"The use of technologies such as smartphones, tablets, and laptops signals the beginnings of the age of the consumer in health care," writes Dowling. "In a general sense, as patient, a person is subservient to the provider. As consumer, the person is more empowered with greater access to information and an ability to behave as consumers do in other fields."
Like big tech, health care revolves around data — a patient's family history, their medical records, their current prescriptions, and the ever-evolving medical literature. The easier and faster it is to collect and coordinate this data between patient and provider, the better health care can become.
Smartphone architecture is already designed to collect and deliver data in a user-friendly manner. By pointing it in the direction of health care, big tech can help expand its definition beyond hospital visits to make the patient an active participant.
Why health care should start long before you reach the hospital
The tactics that work now won't work for long.
By working together, and learning from one another, we can build better systems.
- Many of the things that we experience, are our imagination manifesting into this physical realm, avers artist Dustin Yellin.
- People need to completely rethink the way they work together, and learn from one another, that they they can build better systems. If not, things may get "really dark" soon.
- The first step to enabling cooperation is figuring out where the common ground is. Through this method, despite contrary beliefs, we may be able to find some degree of peace.
Can dirt help us fight off stress? Groundbreaking new research shows how.
- New research identifies a bacterium that helps block anxiety.
- Scientists say this can lead to drugs for first responders and soldiers, preventing PTSD and other mental issues.
- The finding builds on the hygiene hypothesis, first proposed in 1989.
Are modern societies trying too hard to be clean, at the detriment to public health? Scientists discovered that a microorganism living in dirt can actually be good for us, potentially helping the body to fight off stress. Harnessing its powers can lead to a "stress vaccine".
Researchers at the University of Colorado Boulder found that the fatty 10(Z)-hexadecenoic acid from the soil-residing bacterium Mycobacterium vaccae aids immune cells in blocking pathways that increase inflammation and the ability to combat stress.
The study's senior author and Integrative Physiology Professor Christopher Lowry described this fat as "one of the main ingredients" in the "special sauce" that causes the beneficial effects of the bacterium.
The finding goes hand in hand with the "hygiene hypothesis," initially proposed in 1989 by the British scientist David Strachan. He maintained that our generally sterile modern world prevents children from being exposed to certain microorganisms, resulting in compromised immune systems and greater incidences of asthma and allergies.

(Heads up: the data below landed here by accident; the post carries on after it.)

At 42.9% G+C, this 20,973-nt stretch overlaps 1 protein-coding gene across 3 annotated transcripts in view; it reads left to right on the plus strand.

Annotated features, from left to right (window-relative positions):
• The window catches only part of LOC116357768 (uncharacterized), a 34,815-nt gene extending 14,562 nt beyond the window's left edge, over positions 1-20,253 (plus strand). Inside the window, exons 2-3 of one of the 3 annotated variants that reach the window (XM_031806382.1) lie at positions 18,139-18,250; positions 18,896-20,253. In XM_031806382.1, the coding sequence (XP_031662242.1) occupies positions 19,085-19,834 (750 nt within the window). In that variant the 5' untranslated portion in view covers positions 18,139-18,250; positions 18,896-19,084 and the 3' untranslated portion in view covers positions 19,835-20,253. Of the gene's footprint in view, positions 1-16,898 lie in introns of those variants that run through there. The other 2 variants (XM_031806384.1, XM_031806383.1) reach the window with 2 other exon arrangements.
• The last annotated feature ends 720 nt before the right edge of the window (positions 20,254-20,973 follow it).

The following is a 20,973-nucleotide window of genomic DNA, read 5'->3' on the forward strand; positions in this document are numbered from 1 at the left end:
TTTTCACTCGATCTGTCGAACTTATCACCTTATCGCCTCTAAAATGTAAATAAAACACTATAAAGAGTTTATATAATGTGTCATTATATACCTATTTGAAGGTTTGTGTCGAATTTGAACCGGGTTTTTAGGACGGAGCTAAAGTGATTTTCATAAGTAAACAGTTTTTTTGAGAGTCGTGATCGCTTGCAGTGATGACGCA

Contemporary research fine-tuned the hypothesis, finding that not interacting with so-called "old friends" or helpful microbes in the soil and the environment, rather than the ones that cause illnesses, is what's detrimental. In particular, our mental health could be at stake.
"The idea is that as humans have moved away from farms and an agricultural or hunter-gatherer existence into cities, we have lost contact with organisms that served to regulate our immune system and suppress inappropriate inflammation," explained Lowry. "That has put us at higher risk for inflammatory disease and stress-related psychiatric disorders."
University of Colorado Boulder
This is not the first study on the subject from Lowry, who published previous work showing the connection between being exposed to healthy bacteria and mental health. He found that being raised with animals and dust in a rural environment helps children develop more stress-proof immune systems. Such kids were also likely to be less at risk for mental illnesses than people living in the city without pets.
Lowry's other work also pointed out that the soil-based bacterium Mycobacterium vaccae acts like an antidepressant when injected into rodents. It alters their behavior and has lasting anti-inflammatory effects on the brain, according to the press release from the University of Colorado Boulder. Prolonged inflammation can lead to such stress-related disorders as PTSD.
The new study from Lowry and his team identified why that worked by pinpointing the specific fatty acid responsible. They showed that when the 10(Z)-hexadecenoic acid gets into cells, it works like a lock, attaching itself to the peroxisome proliferator-activated receptor (PPAR). This allows it to block a number of key pathways responsible for inflammation. Pre-treating the cells with the acid (or lipid) made them withstand inflammation better.
Lowry thinks this understanding can lead to creating a "stress vaccine" that can be given to people in high-stress jobs, like first responders or soldiers. The vaccine can prevent the psychological effects of stress.
What's more, this friendly bacterium is not the only potentially helpful organism we can find in soil.
"This is just one strain of one species of one type of bacterium that is found in the soil but there are millions of other strains in soils," said Lowry. "We are just beginning to see the tip of the iceberg in terms of identifying the mechanisms through which they have evolved to keep us healthy. It should inspire awe in all of us."
Check out the study published in the journal Psychopharmacology.